Delay in wheat harvest cuts time to plant double-crop soybeans
Frequent rain is delaying some Indiana farmers who need to harvest winter wheat and then plant a crop of soybeans right after that while there is still time in the summer growing season.
While nearly all of Indiana’s soybean crop already is in the ground, some farmers who “double crop” have not yet planted their beans. They are facing crucial dates this month for planting them, generally sooner in the central parts of the state and later in the south. Double-cropping is not recommended in the north because of its shorter season.
“This year’s wheat harvest is a polar opposite compared with 2012, when nearly every acre was already harvested by now,” said Purdue Extension soybean specialist Shaun Casteel. “Delayed wheat harvest directly affects our double-crop soybeans.”
Only 32 percent of the winter wheat acreage in Indiana had been harvested as of the week ending July 7, compared with 98 percent last year and the five-year average of 69 percent, according to the USDA’s National Agricultural Statistics Service.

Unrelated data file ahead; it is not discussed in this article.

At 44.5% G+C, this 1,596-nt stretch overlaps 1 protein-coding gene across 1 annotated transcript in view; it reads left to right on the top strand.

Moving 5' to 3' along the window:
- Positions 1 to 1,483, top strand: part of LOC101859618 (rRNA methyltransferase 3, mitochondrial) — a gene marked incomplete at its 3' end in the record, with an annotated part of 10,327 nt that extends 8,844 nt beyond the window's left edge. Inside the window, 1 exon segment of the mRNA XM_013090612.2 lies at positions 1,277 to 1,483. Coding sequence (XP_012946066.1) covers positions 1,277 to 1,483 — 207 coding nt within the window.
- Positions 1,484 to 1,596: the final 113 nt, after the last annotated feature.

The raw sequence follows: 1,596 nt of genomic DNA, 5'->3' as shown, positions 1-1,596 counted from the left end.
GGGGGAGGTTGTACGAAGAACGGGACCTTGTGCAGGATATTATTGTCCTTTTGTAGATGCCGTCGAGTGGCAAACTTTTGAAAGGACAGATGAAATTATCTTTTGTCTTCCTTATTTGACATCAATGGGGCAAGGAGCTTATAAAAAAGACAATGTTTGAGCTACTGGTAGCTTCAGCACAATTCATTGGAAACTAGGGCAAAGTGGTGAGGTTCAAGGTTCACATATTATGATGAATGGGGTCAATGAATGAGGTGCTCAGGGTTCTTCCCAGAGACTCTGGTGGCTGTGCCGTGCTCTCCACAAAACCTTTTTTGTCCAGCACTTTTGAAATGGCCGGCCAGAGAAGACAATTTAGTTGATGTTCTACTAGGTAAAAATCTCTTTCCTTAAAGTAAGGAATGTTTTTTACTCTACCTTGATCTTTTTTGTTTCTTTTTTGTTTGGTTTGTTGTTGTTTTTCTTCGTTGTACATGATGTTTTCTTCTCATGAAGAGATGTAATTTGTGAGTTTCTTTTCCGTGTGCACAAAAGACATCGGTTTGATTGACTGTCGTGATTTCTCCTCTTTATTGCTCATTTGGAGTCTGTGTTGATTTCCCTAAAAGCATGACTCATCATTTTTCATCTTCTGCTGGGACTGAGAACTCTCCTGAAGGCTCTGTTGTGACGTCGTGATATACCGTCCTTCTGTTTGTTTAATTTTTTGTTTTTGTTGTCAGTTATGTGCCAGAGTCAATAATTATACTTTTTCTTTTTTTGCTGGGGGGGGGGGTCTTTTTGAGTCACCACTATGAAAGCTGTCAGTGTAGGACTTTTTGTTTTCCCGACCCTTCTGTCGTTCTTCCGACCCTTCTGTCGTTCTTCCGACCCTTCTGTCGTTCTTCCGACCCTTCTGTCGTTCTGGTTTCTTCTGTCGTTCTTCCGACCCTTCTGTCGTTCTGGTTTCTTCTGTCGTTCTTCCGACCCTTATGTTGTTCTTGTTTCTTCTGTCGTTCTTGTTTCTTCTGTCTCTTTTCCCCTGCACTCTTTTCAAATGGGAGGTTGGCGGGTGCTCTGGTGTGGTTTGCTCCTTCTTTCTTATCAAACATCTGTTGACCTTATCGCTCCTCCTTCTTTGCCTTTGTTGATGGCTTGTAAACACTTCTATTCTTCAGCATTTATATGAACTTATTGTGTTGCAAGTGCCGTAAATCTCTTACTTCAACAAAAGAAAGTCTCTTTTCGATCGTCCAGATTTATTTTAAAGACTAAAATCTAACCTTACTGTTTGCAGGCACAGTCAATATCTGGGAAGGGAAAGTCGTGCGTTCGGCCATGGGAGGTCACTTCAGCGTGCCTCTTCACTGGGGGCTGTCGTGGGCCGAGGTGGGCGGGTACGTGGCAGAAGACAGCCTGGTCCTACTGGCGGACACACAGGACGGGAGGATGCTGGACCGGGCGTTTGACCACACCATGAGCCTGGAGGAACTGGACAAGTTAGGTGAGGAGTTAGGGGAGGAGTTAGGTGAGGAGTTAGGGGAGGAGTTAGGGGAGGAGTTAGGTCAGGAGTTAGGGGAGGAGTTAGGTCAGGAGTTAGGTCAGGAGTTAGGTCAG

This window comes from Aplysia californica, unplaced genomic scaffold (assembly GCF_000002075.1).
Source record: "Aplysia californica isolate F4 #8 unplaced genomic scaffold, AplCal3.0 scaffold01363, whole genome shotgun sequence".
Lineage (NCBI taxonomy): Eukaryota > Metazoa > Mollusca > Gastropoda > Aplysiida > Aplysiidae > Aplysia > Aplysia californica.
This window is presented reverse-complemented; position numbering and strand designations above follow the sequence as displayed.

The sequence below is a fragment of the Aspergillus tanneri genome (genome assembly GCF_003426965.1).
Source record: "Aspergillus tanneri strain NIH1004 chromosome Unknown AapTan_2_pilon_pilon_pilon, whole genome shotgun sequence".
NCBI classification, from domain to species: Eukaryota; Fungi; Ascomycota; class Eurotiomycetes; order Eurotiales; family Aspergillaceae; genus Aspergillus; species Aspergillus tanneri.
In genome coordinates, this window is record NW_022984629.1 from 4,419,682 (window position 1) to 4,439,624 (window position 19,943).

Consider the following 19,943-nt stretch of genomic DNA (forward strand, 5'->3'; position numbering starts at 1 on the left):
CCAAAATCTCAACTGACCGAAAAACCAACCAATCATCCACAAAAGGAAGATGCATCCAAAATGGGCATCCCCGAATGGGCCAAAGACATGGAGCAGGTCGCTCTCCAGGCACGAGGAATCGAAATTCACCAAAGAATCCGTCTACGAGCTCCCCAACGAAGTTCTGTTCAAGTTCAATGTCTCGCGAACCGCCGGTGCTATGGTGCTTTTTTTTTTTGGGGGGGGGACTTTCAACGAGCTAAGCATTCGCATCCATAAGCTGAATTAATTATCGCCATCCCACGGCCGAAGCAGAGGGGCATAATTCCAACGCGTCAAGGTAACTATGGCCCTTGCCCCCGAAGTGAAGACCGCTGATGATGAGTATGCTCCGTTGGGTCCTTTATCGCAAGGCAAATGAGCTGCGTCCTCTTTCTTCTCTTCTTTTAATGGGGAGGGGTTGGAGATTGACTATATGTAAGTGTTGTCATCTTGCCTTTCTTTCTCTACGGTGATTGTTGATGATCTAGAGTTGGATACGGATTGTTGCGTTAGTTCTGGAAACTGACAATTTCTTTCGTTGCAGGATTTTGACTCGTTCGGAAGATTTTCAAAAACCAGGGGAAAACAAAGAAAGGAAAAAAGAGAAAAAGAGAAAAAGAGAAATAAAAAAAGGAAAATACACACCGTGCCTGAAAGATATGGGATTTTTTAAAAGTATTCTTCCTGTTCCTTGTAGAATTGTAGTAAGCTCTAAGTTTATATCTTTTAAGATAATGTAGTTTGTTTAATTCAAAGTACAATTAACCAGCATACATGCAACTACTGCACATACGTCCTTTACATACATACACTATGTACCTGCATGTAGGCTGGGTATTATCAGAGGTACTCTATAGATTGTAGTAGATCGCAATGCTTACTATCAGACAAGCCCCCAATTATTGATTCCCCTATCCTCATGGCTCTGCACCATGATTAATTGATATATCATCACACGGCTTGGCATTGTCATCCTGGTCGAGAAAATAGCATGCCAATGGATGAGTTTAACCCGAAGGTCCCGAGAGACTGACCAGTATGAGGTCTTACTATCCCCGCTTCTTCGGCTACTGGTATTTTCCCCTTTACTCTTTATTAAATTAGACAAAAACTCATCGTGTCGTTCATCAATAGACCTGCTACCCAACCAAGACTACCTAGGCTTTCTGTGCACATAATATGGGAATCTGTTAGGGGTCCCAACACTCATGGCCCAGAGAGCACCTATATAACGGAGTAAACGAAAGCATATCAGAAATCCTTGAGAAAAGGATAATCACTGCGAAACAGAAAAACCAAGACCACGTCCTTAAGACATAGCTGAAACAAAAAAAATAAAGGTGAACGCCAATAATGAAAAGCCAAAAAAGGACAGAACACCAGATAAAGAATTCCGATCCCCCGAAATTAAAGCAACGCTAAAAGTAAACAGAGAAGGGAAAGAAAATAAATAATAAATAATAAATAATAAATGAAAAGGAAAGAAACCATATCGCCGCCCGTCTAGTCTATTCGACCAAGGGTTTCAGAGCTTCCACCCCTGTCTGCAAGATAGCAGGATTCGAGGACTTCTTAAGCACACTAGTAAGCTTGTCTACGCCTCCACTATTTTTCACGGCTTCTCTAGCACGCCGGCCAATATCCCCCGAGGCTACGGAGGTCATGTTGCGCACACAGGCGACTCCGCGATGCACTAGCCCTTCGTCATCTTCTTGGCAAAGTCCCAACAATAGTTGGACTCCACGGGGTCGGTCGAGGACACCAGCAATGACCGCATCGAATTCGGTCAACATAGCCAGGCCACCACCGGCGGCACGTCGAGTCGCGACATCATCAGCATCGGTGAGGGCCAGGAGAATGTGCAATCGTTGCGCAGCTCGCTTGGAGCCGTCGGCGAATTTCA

Still, 76 percent of the crop was rated good to excellent.
Wheat development was delayed this season when cooler temperatures extended into the spring, Casteel said. The cool and wet spring, however, benefited many wheat fields with extended period of grain fill.
“Unfortunately, the rain cycle continued for many of our areas as the wheat matured in June and now into July,” he said.
Farmers who doublecrop would need to plant their soybeans so the plants can reach maturity before the first freeze in autumn. Because doublecrop soybeans need about 90 days to reach the first harvestable stage of development, Casteel recommended that farmers target July 15-25 as estimated planting deadlines depending on their location in the state.
Farmers in southern Indiana usually have more time because that part of the state typically does not have a first freeze until late October. But a first freeze by mid-October is possible anywhere in Indiana depending on weather conditions at the time, Casteel noted.
In addition, the timeline of 90 days to maturity is more accurate from the time plants emerge rather than the planting date, Casteel said. Although double-crop soybeans should emerge in 5-7 days, they could take several weeks should soil be dry after planting.
He said farmers would need to assess their field conditions and adjust their planting schedule accordingly.
A detailed report that Casteel wrote on planting decisions for double-crop soybeans is available at http://www.agry.purdue. e d u / e x t / s o y b e a n / News/2013/DC_Soy_ Plant_Decisions_201 30709.pdf. — WLJ